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Greetings

สวัสดี (sa`-wad`-dii) is the first word you will hear from Thai people wherever you go. You’ll often also hear it as the last word of a conversation. So, สวัสดี (sa`-wad`-dii) means both Hello and Good-bye.

สวัสดี (sa`-wad`-dii) is usually followed by the particles ค่ะ khaˋ and ครับ khrabˋ for males and females respectively and usually accompanies the ไหว้ (waiˆ), the action of placing palms together in a prayer-like position in front of the chest and bowing the head. According to the tradition, a younger person is supposed to greet and waiˆ an older person first. If ages are equal or close, the rank or position is used to consider who should greet and waiˆ whom.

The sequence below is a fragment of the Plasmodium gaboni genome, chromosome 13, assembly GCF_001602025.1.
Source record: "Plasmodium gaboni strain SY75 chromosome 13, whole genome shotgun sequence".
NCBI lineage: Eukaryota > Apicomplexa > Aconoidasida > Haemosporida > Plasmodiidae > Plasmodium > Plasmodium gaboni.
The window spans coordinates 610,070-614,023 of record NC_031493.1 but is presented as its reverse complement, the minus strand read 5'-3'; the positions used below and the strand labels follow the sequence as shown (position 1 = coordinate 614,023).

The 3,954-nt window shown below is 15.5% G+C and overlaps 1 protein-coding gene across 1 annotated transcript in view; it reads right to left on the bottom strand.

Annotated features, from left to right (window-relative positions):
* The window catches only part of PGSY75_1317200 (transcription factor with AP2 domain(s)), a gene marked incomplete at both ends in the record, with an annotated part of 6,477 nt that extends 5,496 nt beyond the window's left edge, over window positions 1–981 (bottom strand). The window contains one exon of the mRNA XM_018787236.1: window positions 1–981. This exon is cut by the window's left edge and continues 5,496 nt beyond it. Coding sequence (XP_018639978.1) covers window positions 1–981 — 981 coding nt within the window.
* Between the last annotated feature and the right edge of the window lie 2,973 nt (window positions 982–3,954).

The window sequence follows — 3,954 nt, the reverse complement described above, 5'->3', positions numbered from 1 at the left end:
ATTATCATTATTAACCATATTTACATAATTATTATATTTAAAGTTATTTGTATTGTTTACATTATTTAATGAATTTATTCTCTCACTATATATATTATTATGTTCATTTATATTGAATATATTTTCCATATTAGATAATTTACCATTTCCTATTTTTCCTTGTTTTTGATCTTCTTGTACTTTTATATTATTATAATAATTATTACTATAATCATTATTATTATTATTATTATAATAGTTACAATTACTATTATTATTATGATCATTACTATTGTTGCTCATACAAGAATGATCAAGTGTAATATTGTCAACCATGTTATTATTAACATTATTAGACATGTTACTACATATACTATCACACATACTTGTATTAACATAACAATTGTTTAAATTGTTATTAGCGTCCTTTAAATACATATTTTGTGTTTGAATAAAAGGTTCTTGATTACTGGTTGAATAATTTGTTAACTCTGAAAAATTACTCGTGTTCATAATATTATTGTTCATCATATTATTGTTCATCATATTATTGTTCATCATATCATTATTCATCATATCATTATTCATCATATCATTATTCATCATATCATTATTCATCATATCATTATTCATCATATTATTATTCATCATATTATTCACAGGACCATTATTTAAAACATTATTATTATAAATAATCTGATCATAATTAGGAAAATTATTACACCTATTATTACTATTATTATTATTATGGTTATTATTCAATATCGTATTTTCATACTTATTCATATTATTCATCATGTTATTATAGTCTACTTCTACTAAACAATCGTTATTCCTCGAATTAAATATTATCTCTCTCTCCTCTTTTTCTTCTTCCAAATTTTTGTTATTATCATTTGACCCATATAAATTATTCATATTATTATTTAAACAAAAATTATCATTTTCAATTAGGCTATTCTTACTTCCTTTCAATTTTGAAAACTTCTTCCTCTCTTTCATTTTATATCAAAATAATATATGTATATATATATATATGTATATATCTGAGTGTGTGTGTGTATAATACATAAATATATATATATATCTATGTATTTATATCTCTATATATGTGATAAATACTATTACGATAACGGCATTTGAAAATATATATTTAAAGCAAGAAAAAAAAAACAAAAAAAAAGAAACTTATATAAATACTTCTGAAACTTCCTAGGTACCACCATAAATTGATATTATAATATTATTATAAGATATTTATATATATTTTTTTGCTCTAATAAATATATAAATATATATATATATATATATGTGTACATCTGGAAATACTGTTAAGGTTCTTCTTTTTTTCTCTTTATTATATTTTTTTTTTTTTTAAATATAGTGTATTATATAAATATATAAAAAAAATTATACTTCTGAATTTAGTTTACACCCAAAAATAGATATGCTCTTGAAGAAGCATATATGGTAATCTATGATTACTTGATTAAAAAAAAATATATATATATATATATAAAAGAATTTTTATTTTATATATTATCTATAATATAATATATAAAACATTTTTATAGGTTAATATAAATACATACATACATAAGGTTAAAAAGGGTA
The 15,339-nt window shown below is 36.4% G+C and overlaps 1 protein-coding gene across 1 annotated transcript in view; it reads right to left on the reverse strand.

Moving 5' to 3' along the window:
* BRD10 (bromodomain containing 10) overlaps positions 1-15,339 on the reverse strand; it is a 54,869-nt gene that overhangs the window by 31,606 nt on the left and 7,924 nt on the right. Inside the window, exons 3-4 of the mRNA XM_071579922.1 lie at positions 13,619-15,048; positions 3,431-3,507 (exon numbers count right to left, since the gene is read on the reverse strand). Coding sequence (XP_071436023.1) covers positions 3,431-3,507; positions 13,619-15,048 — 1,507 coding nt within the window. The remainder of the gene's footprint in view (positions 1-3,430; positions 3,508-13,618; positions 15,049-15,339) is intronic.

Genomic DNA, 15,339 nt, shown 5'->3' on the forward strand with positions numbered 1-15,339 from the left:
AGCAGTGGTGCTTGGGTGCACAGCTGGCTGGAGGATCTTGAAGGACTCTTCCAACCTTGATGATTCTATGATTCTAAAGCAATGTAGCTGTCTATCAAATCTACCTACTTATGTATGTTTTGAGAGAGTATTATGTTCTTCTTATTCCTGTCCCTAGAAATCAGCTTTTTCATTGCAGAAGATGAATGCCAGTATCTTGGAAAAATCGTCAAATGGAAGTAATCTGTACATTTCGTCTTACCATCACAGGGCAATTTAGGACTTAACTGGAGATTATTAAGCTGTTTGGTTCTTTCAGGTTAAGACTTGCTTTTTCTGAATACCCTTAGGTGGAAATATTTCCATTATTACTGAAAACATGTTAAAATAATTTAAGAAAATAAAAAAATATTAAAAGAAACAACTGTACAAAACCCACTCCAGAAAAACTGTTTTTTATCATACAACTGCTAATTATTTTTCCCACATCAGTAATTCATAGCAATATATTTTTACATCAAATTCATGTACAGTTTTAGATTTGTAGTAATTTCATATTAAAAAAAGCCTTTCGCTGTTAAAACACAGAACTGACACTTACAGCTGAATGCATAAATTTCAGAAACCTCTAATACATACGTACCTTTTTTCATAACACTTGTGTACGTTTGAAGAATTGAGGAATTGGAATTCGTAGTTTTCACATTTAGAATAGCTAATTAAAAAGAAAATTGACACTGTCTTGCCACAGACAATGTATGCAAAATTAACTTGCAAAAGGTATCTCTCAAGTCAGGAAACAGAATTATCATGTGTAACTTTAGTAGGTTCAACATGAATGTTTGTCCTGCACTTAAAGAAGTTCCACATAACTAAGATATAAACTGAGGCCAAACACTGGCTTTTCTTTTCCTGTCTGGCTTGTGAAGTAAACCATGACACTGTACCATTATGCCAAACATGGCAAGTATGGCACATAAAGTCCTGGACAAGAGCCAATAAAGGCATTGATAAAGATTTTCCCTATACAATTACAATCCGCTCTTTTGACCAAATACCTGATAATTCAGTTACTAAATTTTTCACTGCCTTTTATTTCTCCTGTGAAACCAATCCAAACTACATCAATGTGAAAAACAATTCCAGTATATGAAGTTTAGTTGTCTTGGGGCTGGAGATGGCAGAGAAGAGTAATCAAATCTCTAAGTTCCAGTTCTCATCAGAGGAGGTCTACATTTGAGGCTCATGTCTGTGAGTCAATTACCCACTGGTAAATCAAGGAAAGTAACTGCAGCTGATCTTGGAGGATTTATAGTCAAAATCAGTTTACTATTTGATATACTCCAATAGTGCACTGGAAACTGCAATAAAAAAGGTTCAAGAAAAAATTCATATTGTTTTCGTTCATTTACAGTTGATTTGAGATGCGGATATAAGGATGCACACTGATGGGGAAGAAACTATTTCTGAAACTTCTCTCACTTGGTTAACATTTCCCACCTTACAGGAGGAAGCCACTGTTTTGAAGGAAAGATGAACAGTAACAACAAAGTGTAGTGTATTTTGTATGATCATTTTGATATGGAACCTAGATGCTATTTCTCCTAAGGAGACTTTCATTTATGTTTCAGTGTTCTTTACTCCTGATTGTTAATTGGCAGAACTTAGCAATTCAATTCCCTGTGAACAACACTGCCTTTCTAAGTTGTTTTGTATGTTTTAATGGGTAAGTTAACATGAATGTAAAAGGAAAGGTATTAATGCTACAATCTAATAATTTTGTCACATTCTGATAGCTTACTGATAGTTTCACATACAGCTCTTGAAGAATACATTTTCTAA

How low your head goes when you waiˆ also depends on your age, rank, or position. Those who are expected to greet first (the younger people, the people of lower rank) must bow their heads lower, sometimes, until their noses touch the tips of their fingers. Those who are greeted (the elders, those of higher rank) bow their heads just slightly. The rules of greeting and waiˆ-ing appropriately take time to learn. The best way to learn is to observe native speakers. The greetings and the waiˆ are also often accompanied by a smile.